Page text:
July 4th

Hamilton, the Musical

Today is July 4th, our Independence Day.

Thirty years ago, I’d be taking my son and daughter to the morning parade, to a local hot dog place for lunch, and then close out with the fireworks display on the Niagara River.

Today, I’m stuck in my Florida condominium, all my family out-of-town, restaurant dining and fireworks out of the question, as COVID-19 sweeps through Florida. So, what did I do today, patriotically?

I watched Hamilton on Disney Plus.

I’ve always wanted to see this famous play, but age and health issues have always made it out of reach. What a treat it was to see this magnificent musical translated to high definition 4K format, the multiple cameras and superior microphone systems making you feel you’re in the first row. If you have the Disney Plus streaming service, you’re in for a treat if you watch this movie.

It’s hard not to watch this movie about the founders of our country and not reflect on the unrest and racial animosity that plagues our nation today. What is the founder’s role in today’s unrest?

These men, Washington, Jefferson, Franklin, Adams, Hamilton, and Burr created a country ruled by law, set forth in the Declaration of Independence and Constitution, crafting documents that said: “All men are created equal, … and are entitled to life, liberty, and the pursuit of happiness.” These were lofty goals for a newly created country, and for that these men deserve our praise and eternal respect.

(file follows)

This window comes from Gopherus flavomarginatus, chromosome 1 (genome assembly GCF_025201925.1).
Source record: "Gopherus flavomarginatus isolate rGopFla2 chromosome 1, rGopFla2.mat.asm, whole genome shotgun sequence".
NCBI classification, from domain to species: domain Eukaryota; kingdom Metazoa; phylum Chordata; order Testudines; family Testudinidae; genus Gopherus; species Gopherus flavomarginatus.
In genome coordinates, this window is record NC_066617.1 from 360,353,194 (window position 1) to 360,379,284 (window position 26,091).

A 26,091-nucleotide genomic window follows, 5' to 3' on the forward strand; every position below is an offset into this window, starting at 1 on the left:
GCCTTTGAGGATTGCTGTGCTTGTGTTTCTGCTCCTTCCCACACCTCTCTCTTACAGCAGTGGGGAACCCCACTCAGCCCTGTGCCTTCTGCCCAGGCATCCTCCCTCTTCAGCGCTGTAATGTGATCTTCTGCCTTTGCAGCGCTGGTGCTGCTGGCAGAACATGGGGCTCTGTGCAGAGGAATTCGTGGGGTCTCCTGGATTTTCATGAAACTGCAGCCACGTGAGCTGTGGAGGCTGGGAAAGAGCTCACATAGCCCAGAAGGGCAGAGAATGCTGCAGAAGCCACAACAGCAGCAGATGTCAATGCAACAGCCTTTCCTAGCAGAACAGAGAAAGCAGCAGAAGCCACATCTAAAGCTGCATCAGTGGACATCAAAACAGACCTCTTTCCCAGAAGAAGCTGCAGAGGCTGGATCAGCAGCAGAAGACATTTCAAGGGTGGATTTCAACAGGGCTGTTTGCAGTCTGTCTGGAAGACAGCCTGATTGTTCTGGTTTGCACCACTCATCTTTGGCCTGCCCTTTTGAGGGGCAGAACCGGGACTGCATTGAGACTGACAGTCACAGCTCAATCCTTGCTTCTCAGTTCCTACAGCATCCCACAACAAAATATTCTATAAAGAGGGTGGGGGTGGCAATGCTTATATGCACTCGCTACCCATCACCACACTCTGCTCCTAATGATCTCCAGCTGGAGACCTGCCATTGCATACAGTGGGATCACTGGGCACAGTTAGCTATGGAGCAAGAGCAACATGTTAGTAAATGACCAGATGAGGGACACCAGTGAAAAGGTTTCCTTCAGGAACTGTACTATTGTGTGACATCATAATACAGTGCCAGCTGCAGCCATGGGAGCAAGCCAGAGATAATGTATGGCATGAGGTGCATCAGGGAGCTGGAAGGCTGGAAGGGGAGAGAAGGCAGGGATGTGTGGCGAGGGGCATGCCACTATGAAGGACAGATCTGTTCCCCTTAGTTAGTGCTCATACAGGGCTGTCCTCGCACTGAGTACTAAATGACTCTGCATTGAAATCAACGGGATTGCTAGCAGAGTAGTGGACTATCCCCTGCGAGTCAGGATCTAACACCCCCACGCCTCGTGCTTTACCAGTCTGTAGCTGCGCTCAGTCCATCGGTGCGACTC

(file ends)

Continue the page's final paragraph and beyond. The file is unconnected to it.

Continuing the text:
That said, we should honest enough with ourselves to admit that some of these men did not practice what they preached. Some of them were slave owners.

“All men are created equal” did not apply to the Africans kidnapped from their homes, brought by arduous sea voyages to the colonies, sold like cattle, and forced to work with no rights whatsoever. The sins of our forefathers brought a ruinous civil war, the Jim Crow era, and today’s nascent white supremacy.

I’m not for pulling down any statues of Washington, Jefferson, Hamilton, and other founders. They put pen to paper creating an equal society. We should learn about their lives and honor their legacy for what they proposed.

At the same time, we need to redouble our efforts to create a truly equal society, where everybody has a shot, regardless of their ethnic heritage, color of their skin, religion, sexual preference, etc.

The founders were flawed. It does not dishonor them to fix things that they didn’t get right.














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